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Masterplanner Chosen to Help Revive Los Angeles River

The L.A. River winds through the center of the city.
Image Courtesy Los Angeles Ad Hoc River Committee

On May 23 the Los Angeles City Council’s Ad Hoc River Committee, which was formed in 2002 to focus on the revitalization of the river, announced the selection of a team to devise a masterplan for the Los Angeles River. The team, lead by Pasadena-based Tetra Tech, Inc. a management consulting and technical services provider, will receive $2.5 million to help transform the River from a concrete flood control canal to a vital natural resource for the city.

Since the 1930s, when the U.S. Army Corps of Engineers channeled 80 percent of the river to provide flood protection, the Los Angeles River has been underutilized. As the “world’s largest storm drain” it nearly disappeared from public consciousness until the 1980s when Friends of the Los Angeles River (FOLAR), a non-profit organization with a vision of restoring the river began to draw attention to its potential as an environmental, cultural, and economic resource. Other non-profit organizations, as well as local, state, and federal government agencies have since joined FoLAR. By forming the Ad Hoc River Committee, the City of Los Angeles has brought a new, widely supported focus to the restoration effort.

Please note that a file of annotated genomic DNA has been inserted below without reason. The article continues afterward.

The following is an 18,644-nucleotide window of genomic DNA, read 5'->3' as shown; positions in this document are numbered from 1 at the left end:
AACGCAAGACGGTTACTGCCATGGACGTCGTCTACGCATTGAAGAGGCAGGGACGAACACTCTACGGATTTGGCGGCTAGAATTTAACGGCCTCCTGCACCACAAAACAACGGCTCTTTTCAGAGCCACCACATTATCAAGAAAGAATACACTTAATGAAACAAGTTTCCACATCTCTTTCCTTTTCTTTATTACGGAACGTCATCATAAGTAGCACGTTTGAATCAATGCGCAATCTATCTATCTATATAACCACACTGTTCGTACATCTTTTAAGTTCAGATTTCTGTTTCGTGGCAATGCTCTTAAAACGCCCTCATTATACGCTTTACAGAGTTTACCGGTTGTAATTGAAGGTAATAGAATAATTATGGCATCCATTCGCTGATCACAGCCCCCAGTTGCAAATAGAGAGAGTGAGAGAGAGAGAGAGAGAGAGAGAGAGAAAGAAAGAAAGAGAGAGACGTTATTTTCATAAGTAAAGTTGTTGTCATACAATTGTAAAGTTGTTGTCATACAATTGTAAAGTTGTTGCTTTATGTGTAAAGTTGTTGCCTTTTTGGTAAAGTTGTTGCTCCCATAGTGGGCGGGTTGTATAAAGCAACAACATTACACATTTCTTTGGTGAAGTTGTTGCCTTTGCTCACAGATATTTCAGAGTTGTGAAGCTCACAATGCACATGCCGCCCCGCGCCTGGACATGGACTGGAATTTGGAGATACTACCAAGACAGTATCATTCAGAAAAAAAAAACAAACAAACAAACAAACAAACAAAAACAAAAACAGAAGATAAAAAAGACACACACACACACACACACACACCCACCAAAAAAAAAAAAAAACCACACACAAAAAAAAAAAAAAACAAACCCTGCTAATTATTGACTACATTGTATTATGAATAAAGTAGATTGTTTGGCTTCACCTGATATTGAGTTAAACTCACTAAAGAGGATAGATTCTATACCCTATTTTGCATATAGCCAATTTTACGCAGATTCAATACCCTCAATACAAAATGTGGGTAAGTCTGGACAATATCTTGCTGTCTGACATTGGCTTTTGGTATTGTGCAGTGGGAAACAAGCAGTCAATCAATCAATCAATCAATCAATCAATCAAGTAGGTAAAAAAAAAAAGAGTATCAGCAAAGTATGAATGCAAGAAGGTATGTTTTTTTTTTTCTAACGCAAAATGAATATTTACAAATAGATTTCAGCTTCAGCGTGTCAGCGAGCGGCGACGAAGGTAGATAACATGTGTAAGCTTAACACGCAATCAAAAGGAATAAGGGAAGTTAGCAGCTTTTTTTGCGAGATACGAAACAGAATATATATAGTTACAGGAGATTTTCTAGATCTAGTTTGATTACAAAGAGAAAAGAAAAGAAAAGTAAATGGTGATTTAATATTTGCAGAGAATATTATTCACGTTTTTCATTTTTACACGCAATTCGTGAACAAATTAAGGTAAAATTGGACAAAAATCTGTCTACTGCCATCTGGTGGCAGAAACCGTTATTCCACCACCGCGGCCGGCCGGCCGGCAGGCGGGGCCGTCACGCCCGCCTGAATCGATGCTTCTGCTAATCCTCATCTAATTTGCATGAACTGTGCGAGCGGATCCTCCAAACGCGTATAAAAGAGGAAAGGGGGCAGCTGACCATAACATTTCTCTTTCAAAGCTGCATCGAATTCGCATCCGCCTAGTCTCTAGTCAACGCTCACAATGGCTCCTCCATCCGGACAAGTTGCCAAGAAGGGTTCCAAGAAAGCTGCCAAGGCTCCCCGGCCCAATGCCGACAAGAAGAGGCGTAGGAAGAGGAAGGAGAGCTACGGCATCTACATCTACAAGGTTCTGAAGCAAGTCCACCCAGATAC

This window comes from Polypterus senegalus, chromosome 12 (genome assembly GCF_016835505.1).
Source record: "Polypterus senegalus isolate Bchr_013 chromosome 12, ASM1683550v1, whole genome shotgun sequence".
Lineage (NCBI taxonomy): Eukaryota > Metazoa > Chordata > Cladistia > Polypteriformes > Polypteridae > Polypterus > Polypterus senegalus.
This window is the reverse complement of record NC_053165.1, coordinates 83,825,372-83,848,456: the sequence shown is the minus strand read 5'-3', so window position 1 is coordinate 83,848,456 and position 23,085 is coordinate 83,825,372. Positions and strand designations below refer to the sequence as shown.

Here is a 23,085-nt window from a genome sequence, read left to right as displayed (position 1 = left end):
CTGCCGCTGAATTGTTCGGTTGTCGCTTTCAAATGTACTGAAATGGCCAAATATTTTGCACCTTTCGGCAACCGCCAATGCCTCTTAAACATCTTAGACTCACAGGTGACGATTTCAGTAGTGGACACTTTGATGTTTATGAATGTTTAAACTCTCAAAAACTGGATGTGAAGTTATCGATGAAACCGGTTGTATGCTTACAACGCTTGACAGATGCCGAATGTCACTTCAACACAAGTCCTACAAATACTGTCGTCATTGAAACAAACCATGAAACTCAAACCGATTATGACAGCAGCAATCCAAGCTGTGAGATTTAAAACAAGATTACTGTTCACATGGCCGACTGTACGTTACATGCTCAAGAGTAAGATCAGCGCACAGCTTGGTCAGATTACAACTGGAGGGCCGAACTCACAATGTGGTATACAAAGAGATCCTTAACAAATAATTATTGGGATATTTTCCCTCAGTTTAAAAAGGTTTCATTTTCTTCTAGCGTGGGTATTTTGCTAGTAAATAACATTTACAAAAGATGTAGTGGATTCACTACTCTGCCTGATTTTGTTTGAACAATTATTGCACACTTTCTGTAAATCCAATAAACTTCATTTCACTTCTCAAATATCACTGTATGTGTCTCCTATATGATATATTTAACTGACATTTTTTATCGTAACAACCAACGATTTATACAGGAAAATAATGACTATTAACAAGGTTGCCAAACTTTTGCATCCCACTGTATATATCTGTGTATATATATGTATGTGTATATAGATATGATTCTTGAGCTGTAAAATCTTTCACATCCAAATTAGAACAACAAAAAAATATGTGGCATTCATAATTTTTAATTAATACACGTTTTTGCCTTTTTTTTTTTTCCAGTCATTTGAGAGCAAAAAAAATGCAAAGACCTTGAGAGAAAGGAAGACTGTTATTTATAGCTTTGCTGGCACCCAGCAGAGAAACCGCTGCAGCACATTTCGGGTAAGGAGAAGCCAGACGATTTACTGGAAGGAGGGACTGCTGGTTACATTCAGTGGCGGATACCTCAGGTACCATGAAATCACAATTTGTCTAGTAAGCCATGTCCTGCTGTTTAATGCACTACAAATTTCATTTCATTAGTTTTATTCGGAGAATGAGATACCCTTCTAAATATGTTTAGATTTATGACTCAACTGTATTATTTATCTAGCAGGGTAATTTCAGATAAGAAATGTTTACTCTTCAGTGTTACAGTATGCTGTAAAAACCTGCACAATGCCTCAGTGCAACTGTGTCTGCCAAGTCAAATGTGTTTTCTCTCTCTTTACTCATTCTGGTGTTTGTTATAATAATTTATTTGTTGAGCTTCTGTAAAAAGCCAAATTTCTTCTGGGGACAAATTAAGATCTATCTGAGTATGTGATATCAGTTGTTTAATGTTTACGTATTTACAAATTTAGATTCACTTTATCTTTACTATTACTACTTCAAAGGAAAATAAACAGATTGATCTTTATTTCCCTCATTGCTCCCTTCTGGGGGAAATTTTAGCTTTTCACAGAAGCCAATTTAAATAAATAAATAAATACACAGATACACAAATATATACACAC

The plan will focus on 30 of the 51 miles of river that winds through the center of the Los Angeles metropolitan area, passing urban development, industrial zones, and railroad yards. The Tetra Tech team will address issues like enhancing the environment, improving water quality, and managing storm water run-off; re-zoning to encourage riverside commercial and residential development; and developing landscaping and habitat designs for parks and recreation areas.

Los Angeles will follow a number of other U.S. cities that have transformed their mistreated waterways to valuable resources. Among several notable models are the San Antonio Riverwalk and Denver’s South Platte River, which was once a dumping ground for industrial waste, but is now a major source for recreation.

Allison Milionis